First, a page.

Participants must sign up for MOOC courses, which last an average of five to 10 weeks and generally adhere to the format of 10- to 20-minute lecture segments followed by a brief assessment. MOOCs do not yet carry institutionalized academic credit in any university, though they do grant certifications upon completion.

The MOOCs’ aim to open global educational access is similar to that of Open Yale Courses, Wright said, but MOOCs have a more modular and interactive structure that emphasizes mastery of discrete concepts.

Members of the Committee on Online Education said they wanted to take the time to assess possible options before committing the University to a specific platform.

“The MOOC is just one component of an online education strategy,” said Lucas Swineford, a committee member and the director of the Yale Broadcast and Media Center. “This is an area where we wanted to take our time because we had such a great history and make sure any decision we made was going to support current and future ambitions.”

Miller said Yale has been innovating in a different direction from the MOOCs, focusing on interactive seminar-style online courses offered for credit over the summer. The courses occur in real time, and enrollment is capped at around 20 students already enrolled in Yale Summer Session. Following what committee member and psychology professor Laurie Santos called the “great success” of last year’s 10 summer courses, the University will offer four additional online for-credit courses this summer. The committee also encouraged the University to consider establishing for-credit online courses during the semester.

Despite the focus on other online ventures, Swineford said the committee will present a recommendation to the University president and provost about a MOOC partnership in the upcoming weeks.

 

TRANSFORMING EDUCATION ONLINE AND ON CAMPUS

Daphne Koller, one of the co-founders of Coursera, said the goals of MOOCs are twofold — to provide open educational opportunities to the rest of the world and to change the way professors think about in-class instruction.

Most Yale professors interviewed expressed enthusiasm about extending the University’s educational resources to the rest of the world.

“I’m proud to be part of something that brought people back into the life of the mind,” said history professor John Merriman, who put two lecture courses, “European Civilization, 1648–1945” and “France Since 1871” on Yale Open Courses. “We have reached thousands and thousands of people through these [open] courses, and that’s exciting.”

Koller said she envisioned online education as a “fulcrum” to move in-class education away from the traditional lecture format and toward a more discussion-based format through techniques such as “flipping” the class by assigning lectures posted online as homework.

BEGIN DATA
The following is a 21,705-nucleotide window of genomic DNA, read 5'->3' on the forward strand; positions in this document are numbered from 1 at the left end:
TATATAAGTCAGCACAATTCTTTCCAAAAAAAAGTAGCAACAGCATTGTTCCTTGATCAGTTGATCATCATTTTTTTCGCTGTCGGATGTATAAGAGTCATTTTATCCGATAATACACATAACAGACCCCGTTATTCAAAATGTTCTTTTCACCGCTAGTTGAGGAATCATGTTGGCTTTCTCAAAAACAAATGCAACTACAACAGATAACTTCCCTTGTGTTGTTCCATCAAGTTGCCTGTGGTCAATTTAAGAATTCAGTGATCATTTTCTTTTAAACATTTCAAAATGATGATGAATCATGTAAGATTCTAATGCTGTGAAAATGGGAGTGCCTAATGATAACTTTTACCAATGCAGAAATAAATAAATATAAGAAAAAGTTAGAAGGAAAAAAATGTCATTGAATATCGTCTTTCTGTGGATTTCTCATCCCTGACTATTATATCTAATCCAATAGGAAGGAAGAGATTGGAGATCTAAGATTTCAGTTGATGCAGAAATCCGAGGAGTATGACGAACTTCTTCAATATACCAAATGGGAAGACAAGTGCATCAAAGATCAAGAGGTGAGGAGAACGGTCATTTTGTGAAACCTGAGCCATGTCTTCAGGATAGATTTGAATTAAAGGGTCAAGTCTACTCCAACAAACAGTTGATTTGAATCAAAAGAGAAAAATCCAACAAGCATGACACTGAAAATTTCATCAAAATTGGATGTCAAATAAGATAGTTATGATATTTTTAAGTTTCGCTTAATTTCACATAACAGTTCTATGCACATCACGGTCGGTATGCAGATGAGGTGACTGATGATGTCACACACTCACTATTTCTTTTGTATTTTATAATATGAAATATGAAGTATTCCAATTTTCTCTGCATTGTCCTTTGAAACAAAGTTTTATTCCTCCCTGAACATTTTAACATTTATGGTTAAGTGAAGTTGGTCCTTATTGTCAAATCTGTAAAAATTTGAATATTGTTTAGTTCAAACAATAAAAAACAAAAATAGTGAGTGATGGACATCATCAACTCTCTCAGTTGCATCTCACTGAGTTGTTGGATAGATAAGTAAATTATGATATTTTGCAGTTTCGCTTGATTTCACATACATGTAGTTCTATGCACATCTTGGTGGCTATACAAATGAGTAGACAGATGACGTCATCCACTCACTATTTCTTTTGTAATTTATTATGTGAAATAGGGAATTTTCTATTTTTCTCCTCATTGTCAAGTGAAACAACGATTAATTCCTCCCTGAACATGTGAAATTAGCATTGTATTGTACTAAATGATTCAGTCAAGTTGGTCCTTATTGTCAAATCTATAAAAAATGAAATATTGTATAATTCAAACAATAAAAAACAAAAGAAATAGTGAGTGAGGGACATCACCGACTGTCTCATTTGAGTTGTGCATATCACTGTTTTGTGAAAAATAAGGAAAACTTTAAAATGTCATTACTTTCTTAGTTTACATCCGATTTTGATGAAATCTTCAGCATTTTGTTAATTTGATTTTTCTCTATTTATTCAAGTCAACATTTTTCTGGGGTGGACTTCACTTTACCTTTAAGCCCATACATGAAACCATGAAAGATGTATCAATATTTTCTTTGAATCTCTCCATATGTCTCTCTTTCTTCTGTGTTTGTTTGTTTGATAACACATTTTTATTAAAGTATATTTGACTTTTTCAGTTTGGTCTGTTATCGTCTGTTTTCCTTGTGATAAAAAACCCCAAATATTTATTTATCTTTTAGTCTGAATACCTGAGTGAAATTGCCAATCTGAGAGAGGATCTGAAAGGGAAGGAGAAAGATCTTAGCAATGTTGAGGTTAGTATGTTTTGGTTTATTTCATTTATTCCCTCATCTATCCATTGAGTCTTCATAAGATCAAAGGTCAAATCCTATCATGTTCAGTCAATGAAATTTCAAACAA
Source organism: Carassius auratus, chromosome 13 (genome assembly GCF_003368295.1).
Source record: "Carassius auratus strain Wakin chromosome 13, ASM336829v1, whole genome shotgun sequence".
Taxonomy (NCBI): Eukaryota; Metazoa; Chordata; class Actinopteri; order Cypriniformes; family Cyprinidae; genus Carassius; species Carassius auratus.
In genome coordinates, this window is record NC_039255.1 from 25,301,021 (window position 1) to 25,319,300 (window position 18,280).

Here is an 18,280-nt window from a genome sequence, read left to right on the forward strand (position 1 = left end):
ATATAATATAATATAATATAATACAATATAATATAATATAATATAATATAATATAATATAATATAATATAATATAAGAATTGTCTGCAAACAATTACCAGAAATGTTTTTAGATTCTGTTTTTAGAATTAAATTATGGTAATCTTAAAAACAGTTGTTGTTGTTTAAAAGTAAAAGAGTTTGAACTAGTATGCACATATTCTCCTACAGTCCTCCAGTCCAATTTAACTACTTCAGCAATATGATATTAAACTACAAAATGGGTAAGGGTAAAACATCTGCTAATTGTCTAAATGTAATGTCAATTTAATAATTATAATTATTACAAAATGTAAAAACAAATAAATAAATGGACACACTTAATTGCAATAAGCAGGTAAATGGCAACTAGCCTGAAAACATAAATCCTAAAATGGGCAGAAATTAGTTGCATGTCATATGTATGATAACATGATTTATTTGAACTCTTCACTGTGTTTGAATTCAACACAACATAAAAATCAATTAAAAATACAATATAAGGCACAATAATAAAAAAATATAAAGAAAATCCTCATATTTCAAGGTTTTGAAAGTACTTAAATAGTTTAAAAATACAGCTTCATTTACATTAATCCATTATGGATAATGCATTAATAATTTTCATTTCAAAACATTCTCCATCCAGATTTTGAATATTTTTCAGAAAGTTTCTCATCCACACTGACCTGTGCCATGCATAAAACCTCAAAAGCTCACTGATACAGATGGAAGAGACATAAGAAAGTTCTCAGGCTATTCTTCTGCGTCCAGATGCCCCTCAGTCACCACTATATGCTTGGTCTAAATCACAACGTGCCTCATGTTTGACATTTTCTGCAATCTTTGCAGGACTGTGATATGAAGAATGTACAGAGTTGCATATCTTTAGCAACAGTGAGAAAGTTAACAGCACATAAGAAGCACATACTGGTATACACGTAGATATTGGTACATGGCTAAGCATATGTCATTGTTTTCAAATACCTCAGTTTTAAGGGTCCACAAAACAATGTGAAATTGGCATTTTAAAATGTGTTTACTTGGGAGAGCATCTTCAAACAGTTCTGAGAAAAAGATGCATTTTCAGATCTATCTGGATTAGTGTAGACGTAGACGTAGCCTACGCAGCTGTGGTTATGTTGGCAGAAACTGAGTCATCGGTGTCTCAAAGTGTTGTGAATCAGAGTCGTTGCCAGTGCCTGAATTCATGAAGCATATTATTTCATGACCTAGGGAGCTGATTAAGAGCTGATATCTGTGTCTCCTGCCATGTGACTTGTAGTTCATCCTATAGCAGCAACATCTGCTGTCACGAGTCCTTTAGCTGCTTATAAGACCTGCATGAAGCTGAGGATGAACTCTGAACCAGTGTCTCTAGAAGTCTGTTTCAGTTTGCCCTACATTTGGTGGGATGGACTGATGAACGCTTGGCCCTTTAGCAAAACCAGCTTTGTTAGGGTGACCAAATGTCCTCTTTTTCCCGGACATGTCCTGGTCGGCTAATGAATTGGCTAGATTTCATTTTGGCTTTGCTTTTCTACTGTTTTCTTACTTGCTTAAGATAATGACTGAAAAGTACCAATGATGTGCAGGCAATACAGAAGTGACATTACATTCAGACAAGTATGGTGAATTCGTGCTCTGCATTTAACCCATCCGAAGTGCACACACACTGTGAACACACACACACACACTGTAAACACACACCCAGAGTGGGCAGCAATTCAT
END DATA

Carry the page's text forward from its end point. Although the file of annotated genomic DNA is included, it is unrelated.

But professors interviewed expressed concern over transforming what they called an “ancient” method of education.

“The online courses are a wonderful supplement to what goes on in the classroom, but they’re not a replacement for them,” history professor Frank Snowden said. “I don’t think it would be a positive step forward to do anything that made the live interaction between students and professors less personal, less direct and less intimate.”

English professor Amy Hungerford said even with today’s technology, she does not think the lecture format has become obsolete because the experience of learning simultaneously with peers is an important aspect of the college experience.

“Do you lose something by not being together in the same room experiencing the same discussion that then radiates out to students walking back to their rooms or having dinner in [their] dining hall?” she said. “Is there enough of a shared experience when you only have section?”

Jonathan Holloway, a professor of history and African-American studies, said that while the University will have to assess its place in the context of advances in online education, he thinks “the jury is still out” on which methods he thinks the University should employ.

But committee member and psychology professor June Gruber said she is enthusiastic about the University’s approach to examining its online presence.

“I think Yale has simply employed a thoughtful, thorough approach to systematically investigate all possible MOOC options before making any commitments,” Gruber said. “We care a lot about this new wave of education, and want to make sure we’re doing the best possible job upholding the same standards of traditional brick-and-mortar Yale education while moving it into the realm of the Internet.”